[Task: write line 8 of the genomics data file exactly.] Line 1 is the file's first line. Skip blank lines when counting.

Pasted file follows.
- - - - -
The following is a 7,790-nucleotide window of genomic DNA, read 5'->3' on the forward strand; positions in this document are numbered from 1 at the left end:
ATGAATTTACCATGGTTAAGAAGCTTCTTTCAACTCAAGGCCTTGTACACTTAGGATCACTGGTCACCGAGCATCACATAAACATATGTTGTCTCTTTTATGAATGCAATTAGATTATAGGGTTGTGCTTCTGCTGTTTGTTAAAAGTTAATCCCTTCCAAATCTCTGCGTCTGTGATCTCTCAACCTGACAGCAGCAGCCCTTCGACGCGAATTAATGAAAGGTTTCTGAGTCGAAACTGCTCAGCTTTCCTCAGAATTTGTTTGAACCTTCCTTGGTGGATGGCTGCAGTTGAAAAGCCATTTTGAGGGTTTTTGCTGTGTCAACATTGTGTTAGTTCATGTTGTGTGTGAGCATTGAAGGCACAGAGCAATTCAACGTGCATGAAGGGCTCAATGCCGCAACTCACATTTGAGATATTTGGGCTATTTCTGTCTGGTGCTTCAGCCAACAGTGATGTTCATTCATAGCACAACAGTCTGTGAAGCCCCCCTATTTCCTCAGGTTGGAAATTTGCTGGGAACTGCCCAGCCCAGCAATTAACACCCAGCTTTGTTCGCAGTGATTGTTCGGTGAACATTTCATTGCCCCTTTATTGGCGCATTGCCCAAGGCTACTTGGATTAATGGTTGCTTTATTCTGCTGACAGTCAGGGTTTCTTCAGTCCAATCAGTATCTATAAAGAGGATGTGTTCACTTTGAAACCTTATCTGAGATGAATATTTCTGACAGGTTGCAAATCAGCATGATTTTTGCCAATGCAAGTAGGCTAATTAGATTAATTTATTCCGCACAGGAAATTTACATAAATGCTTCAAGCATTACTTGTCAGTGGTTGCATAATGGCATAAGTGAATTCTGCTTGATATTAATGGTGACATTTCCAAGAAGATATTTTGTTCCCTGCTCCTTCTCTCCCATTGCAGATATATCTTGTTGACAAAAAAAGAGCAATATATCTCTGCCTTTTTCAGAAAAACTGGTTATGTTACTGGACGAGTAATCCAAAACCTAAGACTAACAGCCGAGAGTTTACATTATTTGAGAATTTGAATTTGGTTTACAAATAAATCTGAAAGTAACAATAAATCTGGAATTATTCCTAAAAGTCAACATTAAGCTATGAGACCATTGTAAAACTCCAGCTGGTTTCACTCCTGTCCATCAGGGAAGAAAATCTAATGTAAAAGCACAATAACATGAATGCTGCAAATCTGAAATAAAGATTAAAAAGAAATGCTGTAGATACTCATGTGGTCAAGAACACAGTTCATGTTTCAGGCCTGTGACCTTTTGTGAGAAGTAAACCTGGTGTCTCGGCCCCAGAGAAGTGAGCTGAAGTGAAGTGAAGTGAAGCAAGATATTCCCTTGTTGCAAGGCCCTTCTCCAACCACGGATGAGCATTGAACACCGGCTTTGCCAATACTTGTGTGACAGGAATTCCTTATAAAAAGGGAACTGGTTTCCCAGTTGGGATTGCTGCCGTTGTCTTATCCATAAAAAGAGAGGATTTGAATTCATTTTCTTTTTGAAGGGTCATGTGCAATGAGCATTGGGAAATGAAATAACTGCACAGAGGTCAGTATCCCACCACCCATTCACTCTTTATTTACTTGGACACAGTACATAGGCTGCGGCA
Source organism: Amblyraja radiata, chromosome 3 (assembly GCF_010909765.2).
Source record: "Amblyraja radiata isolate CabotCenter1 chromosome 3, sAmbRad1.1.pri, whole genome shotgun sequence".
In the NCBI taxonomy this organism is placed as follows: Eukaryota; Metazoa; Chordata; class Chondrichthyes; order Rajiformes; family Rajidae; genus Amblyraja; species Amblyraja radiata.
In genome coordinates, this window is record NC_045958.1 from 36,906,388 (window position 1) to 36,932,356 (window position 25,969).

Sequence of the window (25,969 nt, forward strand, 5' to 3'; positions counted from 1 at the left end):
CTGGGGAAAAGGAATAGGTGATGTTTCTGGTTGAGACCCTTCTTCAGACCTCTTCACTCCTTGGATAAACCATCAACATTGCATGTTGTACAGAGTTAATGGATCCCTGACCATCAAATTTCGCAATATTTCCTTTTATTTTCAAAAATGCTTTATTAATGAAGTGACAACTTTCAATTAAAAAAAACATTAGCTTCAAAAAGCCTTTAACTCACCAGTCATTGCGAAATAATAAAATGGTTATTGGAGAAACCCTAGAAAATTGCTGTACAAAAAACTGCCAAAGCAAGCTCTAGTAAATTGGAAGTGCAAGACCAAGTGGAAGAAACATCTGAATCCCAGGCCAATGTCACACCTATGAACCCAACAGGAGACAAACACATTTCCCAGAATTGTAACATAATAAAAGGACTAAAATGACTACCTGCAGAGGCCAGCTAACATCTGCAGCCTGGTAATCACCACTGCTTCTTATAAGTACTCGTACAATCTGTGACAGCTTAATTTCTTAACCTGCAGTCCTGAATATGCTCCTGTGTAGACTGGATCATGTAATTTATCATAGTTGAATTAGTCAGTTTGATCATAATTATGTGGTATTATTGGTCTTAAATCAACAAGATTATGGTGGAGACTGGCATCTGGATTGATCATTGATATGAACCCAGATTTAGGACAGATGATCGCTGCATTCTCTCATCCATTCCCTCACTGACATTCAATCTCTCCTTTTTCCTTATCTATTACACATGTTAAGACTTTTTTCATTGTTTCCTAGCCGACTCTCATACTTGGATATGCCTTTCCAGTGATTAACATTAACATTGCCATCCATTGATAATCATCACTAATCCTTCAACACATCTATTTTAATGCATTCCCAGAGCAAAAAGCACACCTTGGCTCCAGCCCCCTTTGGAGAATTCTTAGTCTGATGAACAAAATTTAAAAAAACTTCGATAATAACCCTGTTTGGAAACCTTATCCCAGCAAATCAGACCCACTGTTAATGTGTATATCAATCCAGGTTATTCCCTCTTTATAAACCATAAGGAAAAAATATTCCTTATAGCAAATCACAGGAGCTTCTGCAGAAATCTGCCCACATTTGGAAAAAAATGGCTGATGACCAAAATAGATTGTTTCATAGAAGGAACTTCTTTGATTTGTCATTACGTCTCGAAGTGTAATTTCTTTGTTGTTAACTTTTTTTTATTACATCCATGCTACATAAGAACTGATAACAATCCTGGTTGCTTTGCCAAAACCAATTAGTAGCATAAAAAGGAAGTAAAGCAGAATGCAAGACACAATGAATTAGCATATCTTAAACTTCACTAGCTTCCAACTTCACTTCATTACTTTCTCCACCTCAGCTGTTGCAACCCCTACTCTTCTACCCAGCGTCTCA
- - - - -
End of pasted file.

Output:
CTGGGGAAAAGGAATAGGTGATGTTTCTGGTTGAGACCCTTCTTCAGACCTCTTCACTCCTTGGATAAACCATCAACATTGCATGTTGTACAGAGTTAATGGATCCCTGACCATCAAATTTCGCAATATTTCCTTTTATTTTCAAAAATGCTTTATTAATGAAGTGACAACTTTCAATTAAAAAAAACATTAGCTTCAAAAAGCCTTTAACTCACCAGTCATTGCGAAATAATAAAATGGTTATTGGAGAAACCCTAGAAAATTGCTGTACAAAAAACTGCCAAAGCAAGCTCTAGTAAATTGGAAGTGCAAGACCAAGTGGAAGAAACATCTGAATCCCAGGCCAATGTCACACCTATGAACCCAACAGGAGACAAACACATTTCCCAGAATTGTAACATAATAAAAGGACTAAAATGACTACCTGCAGAGGCCAGCTAACATCTGCAGCCTGGTAATCACCACTGCTTCTTATAAGTACTCGTACAATCTGTGACAGCTTAATTTCTTAACCTGCAGTCCTGAATATGCTCCTGTGTAGACTGGATCATGTAATTTATCATAGTTGAATTAGTCAGTTTGATCATAATTATGTGGTATTATTGGTCTTAAATCAACAAGATTATGGTGGAGACTGGCATCTGGATTGATCATTGATATGAACCCAGATTTAGGACAGATGATCGCTGCATTCTCTCATCCATTCCCTCACTGACATTCAATCTCTCCTTTTTCCTTATCTATTACACATGTTAAGACTTTTTTCATTGTTTCCTAGCCGACTCTCATACTTGGATATGCCTTTCCAGTGATTAACATTAACATTGCCATCCATTGATAATCATCACTAATCCTTCAACACATCTATTTTAATGCATTCCCAGAGCAAAAAGCACACCTTGGCTCCAGCCCCCTTTGGAGAATTCTTAGTCTGATGAACAAAATTTAAAAAAACTTCGATAATAACCCTGTTTGGAAACCTTATCCCAGCAAATCAGACCCACTGTTAATGTGTATATCAATCCAGGTTATTCCCTCTTTATAAACCATAAGGAAAAAATATTCCTTATAGCAAATCACAGGAGCTTCTGCAGAAATCTGCCCACATTTGGAAAAAAATGGCTGATGACCAAAATAGATTGTTTCATAGAAGGAACTTCTTTGATTTGTCATTACGTCTCGAAGTGTAATTTCTTTGTTGTTAACTTTTTTTTATTACATCCATGCTACATAAGAACTGATAACAATCCTGGTTGCTTTGCCAAAACCAATTAGTAGCATAAAAAGGAAGTAAAGCAGAATGCAAGACACAATGAATTAGCATATCTTAAACTTCACTAGCTTCCAACTTCACTTCATTACTTTCTCCACCTCAGCTGTTGCAACCCCTACTCTTCTACCCAGCGTCTCA